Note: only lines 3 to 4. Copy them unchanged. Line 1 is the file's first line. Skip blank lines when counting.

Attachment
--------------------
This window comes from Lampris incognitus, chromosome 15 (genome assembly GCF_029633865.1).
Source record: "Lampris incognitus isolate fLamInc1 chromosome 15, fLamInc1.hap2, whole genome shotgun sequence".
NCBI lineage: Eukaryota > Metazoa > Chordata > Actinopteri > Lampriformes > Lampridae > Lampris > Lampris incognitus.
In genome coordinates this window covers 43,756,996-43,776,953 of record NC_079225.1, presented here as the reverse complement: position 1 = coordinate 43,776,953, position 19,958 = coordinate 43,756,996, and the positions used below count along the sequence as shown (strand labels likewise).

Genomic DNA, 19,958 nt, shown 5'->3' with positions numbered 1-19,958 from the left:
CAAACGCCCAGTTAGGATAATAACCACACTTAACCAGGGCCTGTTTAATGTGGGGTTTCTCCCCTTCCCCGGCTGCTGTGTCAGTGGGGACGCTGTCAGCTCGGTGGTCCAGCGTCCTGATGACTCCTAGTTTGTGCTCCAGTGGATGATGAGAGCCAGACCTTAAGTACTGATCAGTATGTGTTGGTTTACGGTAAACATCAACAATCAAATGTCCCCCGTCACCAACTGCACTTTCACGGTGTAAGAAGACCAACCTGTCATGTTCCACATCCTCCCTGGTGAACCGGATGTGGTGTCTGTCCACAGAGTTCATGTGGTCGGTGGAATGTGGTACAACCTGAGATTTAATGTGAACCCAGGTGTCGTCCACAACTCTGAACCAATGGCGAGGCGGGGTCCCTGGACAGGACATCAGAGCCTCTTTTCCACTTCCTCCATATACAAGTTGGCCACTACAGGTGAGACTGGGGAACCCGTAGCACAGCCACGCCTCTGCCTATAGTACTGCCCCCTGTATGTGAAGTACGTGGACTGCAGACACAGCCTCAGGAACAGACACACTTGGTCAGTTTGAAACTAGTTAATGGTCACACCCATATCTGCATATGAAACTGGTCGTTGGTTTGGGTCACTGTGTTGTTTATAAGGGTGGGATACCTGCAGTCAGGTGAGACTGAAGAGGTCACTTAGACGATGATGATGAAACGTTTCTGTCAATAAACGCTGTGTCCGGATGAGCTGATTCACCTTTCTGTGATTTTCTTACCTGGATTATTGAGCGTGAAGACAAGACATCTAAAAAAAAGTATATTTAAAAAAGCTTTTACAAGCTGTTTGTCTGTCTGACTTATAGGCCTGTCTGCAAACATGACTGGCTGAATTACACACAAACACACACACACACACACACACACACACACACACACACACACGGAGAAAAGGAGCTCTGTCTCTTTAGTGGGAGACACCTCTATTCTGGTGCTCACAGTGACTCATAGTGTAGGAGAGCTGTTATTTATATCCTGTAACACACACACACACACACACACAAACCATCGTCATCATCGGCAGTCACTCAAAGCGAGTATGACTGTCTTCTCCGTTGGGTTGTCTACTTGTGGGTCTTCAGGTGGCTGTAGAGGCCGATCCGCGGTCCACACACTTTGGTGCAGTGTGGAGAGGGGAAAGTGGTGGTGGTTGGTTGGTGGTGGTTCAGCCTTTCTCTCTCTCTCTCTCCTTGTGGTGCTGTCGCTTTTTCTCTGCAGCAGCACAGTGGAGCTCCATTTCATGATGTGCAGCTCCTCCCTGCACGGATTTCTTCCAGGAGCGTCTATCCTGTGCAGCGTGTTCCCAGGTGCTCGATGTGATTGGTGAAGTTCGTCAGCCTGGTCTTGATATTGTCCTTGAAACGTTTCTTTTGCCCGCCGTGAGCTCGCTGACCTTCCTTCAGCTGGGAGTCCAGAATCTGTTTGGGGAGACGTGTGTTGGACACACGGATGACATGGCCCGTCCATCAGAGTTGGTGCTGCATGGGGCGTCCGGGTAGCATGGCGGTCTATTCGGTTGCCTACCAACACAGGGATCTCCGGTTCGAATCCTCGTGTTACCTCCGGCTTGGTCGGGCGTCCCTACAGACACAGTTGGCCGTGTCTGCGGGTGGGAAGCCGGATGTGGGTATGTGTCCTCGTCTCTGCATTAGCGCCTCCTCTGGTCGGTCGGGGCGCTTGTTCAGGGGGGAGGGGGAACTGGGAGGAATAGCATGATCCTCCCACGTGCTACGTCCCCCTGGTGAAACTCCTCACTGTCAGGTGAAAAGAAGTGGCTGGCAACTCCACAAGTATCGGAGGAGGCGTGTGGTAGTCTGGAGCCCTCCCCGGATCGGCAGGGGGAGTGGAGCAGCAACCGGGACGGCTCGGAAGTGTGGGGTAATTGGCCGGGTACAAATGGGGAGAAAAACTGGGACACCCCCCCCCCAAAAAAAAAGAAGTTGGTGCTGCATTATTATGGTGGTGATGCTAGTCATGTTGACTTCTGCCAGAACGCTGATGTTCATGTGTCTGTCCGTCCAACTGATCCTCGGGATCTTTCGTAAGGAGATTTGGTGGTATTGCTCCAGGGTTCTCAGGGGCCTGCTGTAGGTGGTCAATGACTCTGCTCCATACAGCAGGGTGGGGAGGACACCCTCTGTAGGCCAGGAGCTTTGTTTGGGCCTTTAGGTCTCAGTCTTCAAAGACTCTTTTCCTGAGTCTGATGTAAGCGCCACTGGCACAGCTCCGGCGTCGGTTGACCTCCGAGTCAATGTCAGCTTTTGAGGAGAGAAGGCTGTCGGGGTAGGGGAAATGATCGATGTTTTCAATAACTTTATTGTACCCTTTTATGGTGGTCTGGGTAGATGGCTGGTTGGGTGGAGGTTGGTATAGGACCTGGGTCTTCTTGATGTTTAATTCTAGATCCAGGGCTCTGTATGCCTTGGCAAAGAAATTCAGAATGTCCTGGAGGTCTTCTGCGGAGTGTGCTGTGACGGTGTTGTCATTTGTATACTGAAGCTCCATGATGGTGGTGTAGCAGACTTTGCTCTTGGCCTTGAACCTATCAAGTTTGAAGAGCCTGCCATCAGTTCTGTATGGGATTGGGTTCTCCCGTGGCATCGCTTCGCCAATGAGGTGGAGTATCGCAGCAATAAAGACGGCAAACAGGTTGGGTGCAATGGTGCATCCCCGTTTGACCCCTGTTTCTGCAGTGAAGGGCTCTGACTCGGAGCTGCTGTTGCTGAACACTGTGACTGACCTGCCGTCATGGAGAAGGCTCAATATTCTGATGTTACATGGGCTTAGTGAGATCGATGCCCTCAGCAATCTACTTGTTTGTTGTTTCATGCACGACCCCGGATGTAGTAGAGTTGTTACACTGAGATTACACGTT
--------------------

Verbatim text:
NCBI lineage: Eukaryota > Metazoa > Chordata > Actinopteri > Lampriformes > Lampridae > Lampris > Lampris incognitus.
In genome coordinates this window covers 43,756,996-43,776,953 of record NC_079225.1, presented here as the reverse complement: position 1 = coordinate 43,776,953, position 19,958 = coordinate 43,756,996, and the positions used below count along the sequence as shown (strand labels likewise).